Patriots 41, Chargers 28: Patriots Make a Statement With a Furious Rout of the Chargers

FOXBOROUGH, Mass. — The essence of the New England Patriots’ reign as this century’s most successful N.F.L. team has been their peculiar capacity to feel smug and belittled at the same time.

It is a paradox the Patriots have put to good use at pivotal times on the way to five Super Bowl victories, winning some games because of unbridled confidence and others because they believed they were being unfairly disparaged.

Sunday’s 41-28 thrashing of the Los Angeles Chargers in an A.F.C. divisional round playoff game — the Patriots led by 28 points at halftime — was conspicuously in the latter category. After an uneven season in which New England stumbled through the final quarter of its schedule and many in the N.F.L. community prepared an obituary for this dynasty, the Patriots had built up a fair amount of righteous indignation.

The result Sunday was a furious ambushing of the visiting Chargers, a talented team largely relegated to being bystanders as New England scored 28 unanswered points before halftime to put the game virtually out of reach. Proof of the Patriots’ mind-set for the afternoon came minutes after the final whistle when quarterback Tom Brady stared into a television camera during an on-field interview.

“I know everyone thinks we suck and can’t win any games,” he said. “So we’ll see.”

Asked to elaborate on his comments later, Brady grinned, paused and added: “I just like winning.”

But he also had begun to brace for another week of feeling disrespected; the Patriots will travel to Kansas City to face the top-seeded, high-scoring Chiefs in the A.F.C. championship game next weekend.

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Philip Rivers was under pressure all game, preventing him from making his typical impact with downfield passes.CreditGreg M. Cooper/USA Today Sports, via Reuters

And they will be a pronounced underdog.

“Yeah,” Brady said. “We’ll look forward to that.”

Indeed, they will. It is a rarity for a team competing in its eighth consecutive A.F.C. conference championship game to know it will be spending the week fending off scores of questions about the offensive might and superior skill set of the opposition.

But these Patriots, always assured yet still vulnerable, said they are used to it. Said tight end Rob Gronkowski: “We’ve been hearing that kind of stuff for years now. We laugh at it and keep moving forward.”

However the Patriots-Chiefs matchup is ultimately perceived and analyzed in the coming week, New England undoubtedly fired an eye-catching warning shot across the bow of the remaining N.F.L. teams chasing a Super Bowl victory.

The first indication that the Patriots meant business Sunday came at the pregame coin toss. Coach Bill Belichick rarely elects to receive the opening kickoff when his team wins the toss. This time, he did.

At that moment, the Chargers, despite all their success this season, should have known they were in trouble.

With surgeon-like precision, Brady completed 23 of his first 29 passes as the Patriots scored touchdowns on each of their first four possessions. After one punt, they scored another touchdown.

While Sunday’s victory was the Patriots’ ninth successive postseason win at Gillette Stadium, their utter dominance of the Chargers was still somewhat surprising. Los Angeles’s offense and defense each ranked in the N.F.L’s top 10; just a week ago, the Chargers thoroughly manhandled a stout Baltimore Ravens team in the wild-card round.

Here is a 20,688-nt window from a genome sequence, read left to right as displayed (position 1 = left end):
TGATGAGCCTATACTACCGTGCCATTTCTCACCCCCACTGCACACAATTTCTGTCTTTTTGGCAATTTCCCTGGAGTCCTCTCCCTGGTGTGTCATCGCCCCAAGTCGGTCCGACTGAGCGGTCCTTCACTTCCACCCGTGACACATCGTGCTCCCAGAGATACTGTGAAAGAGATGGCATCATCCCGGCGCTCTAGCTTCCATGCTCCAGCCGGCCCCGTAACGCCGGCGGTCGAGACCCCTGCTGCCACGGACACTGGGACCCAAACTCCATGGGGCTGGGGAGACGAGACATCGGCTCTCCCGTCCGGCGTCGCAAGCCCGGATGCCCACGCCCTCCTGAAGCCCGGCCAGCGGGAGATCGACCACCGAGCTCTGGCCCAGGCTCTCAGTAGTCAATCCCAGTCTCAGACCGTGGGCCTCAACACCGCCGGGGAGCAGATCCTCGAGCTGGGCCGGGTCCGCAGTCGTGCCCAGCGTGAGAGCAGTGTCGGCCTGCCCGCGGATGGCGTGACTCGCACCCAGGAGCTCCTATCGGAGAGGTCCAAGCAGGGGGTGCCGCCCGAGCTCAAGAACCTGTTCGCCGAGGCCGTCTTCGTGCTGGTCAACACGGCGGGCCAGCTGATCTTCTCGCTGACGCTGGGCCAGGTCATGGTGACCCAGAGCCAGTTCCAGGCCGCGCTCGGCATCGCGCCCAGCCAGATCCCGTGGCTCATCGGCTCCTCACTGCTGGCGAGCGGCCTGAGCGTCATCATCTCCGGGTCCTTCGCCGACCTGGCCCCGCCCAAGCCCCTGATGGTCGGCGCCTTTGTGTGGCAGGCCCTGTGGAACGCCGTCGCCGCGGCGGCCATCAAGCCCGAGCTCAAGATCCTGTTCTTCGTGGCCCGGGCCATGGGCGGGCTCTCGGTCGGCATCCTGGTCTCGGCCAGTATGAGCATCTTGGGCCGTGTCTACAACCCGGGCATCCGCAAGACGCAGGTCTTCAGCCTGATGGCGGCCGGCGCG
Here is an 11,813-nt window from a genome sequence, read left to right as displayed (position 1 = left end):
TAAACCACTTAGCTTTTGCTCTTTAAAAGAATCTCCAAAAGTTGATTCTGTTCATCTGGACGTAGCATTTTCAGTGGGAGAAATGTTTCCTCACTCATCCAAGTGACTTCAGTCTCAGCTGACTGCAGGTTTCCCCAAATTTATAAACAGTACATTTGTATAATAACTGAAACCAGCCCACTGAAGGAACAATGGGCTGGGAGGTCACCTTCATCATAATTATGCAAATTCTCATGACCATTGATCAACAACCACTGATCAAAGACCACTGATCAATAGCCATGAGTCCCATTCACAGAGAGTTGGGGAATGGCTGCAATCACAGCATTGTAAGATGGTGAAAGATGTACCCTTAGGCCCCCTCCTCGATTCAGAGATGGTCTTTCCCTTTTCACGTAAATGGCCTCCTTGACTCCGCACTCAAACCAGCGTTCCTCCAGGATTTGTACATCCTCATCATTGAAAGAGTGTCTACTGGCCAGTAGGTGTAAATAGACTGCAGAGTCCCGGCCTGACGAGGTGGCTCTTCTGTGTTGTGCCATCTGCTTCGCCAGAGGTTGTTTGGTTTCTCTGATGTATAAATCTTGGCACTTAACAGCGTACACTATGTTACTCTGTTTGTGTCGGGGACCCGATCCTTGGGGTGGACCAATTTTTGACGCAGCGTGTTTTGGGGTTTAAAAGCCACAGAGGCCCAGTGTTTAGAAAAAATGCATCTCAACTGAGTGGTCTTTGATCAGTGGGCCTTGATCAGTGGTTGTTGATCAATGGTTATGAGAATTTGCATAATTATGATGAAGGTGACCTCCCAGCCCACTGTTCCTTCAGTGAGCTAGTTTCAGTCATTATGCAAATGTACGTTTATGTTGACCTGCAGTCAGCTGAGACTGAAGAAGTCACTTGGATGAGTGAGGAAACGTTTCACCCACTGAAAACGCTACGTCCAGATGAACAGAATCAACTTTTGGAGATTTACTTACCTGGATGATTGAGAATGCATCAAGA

But from the beginning Sunday it was clear the Chargers were not playing Baltimore’s one-dimensional offense or its rookie quarterback, Lamar Jackson.

New England’s Sony Michael had three rushing touchdowns in the first half of the Patriots’ win over the Los Angeles Chargers on Sunday.CreditDavid Butler II/USA Today Sports, via Reuters

It was also clear that Brady, who appeared to be slowed by a gimpy knee in the last quarter of the regular season, was more rested and that New England offensive coordinator Josh McDaniels had devised an effective, multifaceted game plan to deal with the six- or seven-defensive-back zone defense the Chargers had used against the Ravens.

Brady, who completed 34 of 44 passes on Sunday for 343 yards, threw only short passes to his wide receivers and running backs to start the game in a fast-paced attack that had the Chargers reeling. The Patriots’ 14-play opening drive concluded when running back Sony Michel rumbled into the end zone for a 1-yard touchdown. It was the first of three first-half touchdowns for Michel, who rushed for 129 yards.

One of Brady’s main targets through the air was Julian Edelman, who had nine receptions for a team-high 151 yards.

The Chargers tied the game in the first quarter on a 43-yard touchdown pass from quarterback Philip Rivers to Keenan Allen. But it proved to be the high-water mark for Los Angeles, which rallied for three largely meaningless touchdowns in the second half.

Rivers has never beaten Brady in eight tries during his career and defeated the Patriots only once when Brady was injured. Rivers is also now 0-3 against New England in the postseason, including a defeat in the A.F.C. championship game in 2008.

“It was an emotional week — just being back here after 11 years,” said Rivers, who completed 25 of 51 passes for 331 yards. “It’s tough. It takes a long time to get back to the same spot. So it’s certainly a disappointing finish.”

As for the Patriots, the vibe in their locker room after the game was, not surprisingly, a little swagger and a little defiance.

The veteran wide receiver Matthew Slater made a sarcastic joke about how the Patriots were “aging.” Asked what he really meant by the remark, Slater smiled and answered: “That we’ve still got a little left in the tank.”

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